Thin Bedded Reservoirs in the Plio-Pleistocene of the Columbus Basin, Offshore Trinidad: Challenges of Reservoir Architecture, Quantification and Characteristics
The Columbus Basin is a mature gas producing basin with a number of major fields now in decline. Focus for infield exploration and production is shifting, with thin bedded sands as a secondary pay target. This basin is exceptional as age equivalent analogues to the subsurface reservoir are exposed along the coast of Mayaro Bay in southeast Trinidad (16 to25m cliff faces). The study aims to examine three main aspects of thin bedded sands: 1) the large-scale architecture i.e. macroscopic characteristics, using outcrop and core description; 2) facies and microfacies architecture using thin sections, X-ray diffraction, spectral gamma ray, scanning electron microscopy and bulk porosity measurements which reveals mineralogy, fabric and reservoir quality and 3) pore system micro morphology framework using X-ray tomography at the Manchester X-Ray Imaging Facility (MXIF). Sedimentary logging revealed that thin beds are highly interbedded units with thicknesses of 1mm-10cm and have a lenticular geometry. Their lateral extent, controlled by their exposure, varies from 1-2m to 10'sm. Field sampling and microfacies analysis, revealed five distinct lithofacies types and five microfacies types that make up two principal facies associations (FA): (FA1) axial distal delta front facies and (FA2) lateral distal delta front facies. The main feature that separates these two FA's is the degree of bioturbation; FA1 is sparsely bioturbated whereas in FA2 it is abundant. This may be the result of deposition occurring in the same sequence stratigraphy systems tract (either HST or FSST) but at different locations on the delta. A bulk porosity measurement experiment was used to measure porosity as the rocks are very friable and do not stand up well in laboratory tests. It yielded an average of 22%; in range with porosities from RCA data on basin core. However this does not illustrate the degree of connectivity or pore morphology as well as the nature of the clays present as the XRD analysis only confirmed the rocks were quartz rich with >5% other mineral material. Using the Xradia CT at MXIF, samples 2-3mm in size were scanned, reconstructed and their micro porosity framework skeletonised and quantified using Avizo and MatLab respectively. This has yielded an average pore size of 14 microns, max thickness of 45 microns and minimum of 2 microns. These results are of direct application to the exploration and development of secondary reservoirs.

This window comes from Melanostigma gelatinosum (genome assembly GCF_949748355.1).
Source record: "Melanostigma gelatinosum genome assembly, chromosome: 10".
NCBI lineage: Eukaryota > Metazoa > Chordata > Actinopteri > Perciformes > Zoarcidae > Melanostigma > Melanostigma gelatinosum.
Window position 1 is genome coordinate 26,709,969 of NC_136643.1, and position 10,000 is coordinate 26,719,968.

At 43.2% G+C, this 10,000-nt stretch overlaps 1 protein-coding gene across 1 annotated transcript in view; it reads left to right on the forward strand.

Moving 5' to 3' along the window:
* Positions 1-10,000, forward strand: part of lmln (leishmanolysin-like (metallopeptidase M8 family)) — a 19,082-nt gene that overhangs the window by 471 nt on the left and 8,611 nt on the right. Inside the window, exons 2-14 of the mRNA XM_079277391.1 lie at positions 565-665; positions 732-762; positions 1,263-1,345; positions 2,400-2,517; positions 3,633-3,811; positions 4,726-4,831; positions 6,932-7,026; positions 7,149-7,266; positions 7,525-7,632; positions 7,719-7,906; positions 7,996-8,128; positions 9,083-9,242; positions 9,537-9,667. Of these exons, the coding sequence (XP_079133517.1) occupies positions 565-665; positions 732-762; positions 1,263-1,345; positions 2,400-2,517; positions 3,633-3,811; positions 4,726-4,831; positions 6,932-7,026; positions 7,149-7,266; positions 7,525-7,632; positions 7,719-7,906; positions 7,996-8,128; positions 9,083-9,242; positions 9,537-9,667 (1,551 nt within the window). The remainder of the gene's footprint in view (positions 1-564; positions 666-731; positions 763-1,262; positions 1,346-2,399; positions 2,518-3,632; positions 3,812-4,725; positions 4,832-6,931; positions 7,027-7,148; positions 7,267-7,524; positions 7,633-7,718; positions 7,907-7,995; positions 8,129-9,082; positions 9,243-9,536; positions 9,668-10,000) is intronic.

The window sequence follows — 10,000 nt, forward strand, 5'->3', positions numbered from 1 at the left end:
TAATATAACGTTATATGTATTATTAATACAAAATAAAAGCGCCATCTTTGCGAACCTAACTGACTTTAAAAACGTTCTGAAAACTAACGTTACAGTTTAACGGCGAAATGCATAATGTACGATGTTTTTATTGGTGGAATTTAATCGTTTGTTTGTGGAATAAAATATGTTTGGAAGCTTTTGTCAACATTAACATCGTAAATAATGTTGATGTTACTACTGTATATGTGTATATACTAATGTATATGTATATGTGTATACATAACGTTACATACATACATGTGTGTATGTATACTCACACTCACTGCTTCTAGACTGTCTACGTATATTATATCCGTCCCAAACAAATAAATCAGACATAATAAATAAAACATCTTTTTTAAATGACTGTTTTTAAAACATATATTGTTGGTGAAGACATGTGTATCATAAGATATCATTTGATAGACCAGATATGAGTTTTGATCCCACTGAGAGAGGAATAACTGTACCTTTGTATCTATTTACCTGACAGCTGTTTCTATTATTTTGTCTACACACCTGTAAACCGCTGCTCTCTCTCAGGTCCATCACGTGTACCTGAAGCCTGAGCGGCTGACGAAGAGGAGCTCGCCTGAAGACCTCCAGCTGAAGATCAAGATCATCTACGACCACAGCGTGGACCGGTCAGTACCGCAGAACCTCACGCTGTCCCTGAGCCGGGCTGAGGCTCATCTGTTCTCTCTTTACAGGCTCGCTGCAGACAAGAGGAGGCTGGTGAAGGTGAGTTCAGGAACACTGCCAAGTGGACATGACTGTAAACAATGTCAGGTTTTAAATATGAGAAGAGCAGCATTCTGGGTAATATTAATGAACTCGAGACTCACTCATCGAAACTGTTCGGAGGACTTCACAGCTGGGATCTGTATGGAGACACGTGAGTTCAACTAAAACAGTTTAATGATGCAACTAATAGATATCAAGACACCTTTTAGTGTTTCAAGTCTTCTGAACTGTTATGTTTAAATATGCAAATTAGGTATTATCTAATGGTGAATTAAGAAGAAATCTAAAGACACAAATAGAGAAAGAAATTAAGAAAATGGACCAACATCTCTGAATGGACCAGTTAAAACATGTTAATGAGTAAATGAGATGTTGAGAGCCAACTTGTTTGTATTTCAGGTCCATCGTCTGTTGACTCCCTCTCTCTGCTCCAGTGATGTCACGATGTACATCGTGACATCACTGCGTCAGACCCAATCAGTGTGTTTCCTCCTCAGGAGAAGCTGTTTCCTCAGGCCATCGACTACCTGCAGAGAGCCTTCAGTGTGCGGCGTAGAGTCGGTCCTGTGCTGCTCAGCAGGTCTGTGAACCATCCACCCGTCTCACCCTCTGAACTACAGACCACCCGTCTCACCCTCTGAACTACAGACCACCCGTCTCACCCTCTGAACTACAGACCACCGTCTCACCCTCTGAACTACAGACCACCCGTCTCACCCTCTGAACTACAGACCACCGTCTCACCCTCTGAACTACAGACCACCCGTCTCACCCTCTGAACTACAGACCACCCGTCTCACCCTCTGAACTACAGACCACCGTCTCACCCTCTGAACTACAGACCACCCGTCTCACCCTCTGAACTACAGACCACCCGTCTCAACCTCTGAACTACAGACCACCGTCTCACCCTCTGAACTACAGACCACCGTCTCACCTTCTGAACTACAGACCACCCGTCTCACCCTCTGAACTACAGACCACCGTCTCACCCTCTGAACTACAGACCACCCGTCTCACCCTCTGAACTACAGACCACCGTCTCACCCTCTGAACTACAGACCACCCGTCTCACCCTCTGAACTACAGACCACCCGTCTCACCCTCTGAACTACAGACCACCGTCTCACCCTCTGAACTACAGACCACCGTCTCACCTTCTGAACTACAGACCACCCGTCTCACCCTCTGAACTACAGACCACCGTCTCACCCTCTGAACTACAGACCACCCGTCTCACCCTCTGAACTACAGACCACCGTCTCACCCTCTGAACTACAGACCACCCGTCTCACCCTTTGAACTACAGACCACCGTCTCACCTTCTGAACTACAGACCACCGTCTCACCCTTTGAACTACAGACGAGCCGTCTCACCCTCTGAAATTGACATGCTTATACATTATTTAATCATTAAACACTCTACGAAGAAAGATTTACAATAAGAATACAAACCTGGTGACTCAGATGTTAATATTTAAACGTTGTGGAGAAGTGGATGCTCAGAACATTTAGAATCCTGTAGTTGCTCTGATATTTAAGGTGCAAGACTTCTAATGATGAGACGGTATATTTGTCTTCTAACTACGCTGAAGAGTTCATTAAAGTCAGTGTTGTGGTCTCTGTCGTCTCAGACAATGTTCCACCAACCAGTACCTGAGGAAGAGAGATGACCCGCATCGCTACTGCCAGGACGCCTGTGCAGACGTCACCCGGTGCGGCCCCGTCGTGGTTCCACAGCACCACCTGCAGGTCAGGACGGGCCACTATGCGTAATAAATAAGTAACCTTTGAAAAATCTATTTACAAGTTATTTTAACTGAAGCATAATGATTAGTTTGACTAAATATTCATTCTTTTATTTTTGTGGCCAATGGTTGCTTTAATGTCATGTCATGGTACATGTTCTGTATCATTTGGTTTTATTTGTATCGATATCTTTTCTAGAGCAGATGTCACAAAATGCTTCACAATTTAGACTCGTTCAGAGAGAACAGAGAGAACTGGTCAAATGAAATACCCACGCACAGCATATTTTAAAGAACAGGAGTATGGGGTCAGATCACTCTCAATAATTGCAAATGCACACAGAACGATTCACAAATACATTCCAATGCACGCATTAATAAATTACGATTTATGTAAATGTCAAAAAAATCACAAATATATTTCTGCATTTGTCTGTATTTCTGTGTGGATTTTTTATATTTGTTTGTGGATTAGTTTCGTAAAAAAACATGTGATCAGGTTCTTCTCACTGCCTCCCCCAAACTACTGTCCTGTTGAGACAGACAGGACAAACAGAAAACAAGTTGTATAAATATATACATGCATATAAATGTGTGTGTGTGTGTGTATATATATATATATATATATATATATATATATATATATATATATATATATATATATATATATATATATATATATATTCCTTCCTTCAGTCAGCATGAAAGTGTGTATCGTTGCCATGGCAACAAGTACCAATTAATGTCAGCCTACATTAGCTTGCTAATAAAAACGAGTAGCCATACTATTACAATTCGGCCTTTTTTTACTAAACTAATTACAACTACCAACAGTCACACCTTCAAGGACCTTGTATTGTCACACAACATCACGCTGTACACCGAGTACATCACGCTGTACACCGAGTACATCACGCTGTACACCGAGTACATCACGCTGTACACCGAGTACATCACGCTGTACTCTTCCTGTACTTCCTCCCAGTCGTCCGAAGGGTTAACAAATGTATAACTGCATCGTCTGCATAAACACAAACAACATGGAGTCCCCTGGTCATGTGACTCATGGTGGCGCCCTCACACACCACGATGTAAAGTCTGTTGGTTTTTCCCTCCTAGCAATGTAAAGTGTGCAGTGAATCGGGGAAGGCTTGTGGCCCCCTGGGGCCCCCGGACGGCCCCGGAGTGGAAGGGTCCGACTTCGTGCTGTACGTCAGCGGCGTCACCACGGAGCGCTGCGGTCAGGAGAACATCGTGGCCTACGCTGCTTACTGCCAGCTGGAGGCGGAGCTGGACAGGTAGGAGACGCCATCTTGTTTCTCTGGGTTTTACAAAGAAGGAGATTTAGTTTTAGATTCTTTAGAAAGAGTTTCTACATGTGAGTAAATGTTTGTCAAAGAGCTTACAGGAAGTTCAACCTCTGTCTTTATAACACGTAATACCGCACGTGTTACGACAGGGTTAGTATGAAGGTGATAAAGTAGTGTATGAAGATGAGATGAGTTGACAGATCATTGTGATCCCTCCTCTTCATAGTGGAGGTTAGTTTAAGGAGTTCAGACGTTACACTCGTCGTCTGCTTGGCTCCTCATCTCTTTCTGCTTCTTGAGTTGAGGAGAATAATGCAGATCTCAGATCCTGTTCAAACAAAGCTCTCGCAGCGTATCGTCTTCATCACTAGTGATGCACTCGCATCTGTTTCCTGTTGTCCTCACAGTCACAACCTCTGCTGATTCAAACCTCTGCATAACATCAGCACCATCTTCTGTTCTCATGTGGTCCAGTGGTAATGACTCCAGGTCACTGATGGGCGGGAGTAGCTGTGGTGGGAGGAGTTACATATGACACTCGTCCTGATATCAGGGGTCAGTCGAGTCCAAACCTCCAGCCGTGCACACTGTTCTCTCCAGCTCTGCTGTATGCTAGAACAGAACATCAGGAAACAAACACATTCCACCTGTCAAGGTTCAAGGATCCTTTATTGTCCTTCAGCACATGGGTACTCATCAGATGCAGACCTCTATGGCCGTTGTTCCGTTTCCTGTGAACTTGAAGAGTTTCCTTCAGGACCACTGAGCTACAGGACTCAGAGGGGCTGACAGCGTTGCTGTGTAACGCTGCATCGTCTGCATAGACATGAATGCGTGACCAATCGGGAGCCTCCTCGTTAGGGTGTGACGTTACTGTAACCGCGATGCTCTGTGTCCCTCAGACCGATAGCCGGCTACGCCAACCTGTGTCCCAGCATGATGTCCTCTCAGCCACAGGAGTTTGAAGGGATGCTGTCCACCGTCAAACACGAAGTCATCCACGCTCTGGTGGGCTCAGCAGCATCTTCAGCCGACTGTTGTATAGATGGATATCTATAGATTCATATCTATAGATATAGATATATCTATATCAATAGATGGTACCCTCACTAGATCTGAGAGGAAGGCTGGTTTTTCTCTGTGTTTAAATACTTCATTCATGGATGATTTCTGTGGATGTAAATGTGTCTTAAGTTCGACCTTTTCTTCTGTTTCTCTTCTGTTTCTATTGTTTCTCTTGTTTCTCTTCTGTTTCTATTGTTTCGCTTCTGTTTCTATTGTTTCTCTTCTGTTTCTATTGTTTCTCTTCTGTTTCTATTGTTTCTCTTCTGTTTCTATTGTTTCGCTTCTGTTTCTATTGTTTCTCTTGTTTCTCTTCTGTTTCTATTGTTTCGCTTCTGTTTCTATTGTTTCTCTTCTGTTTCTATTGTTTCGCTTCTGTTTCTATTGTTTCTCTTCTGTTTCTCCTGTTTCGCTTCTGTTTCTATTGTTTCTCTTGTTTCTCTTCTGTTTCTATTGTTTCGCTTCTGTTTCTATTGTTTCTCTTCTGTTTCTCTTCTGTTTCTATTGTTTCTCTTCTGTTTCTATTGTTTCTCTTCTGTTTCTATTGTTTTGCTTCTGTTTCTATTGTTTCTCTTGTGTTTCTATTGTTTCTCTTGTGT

AAPG Datapages/Search and Discovery Article #90189 © 2014 AAPG Annual Convention and Exhibition, Houston, Texas, USA, April 6–9, 2014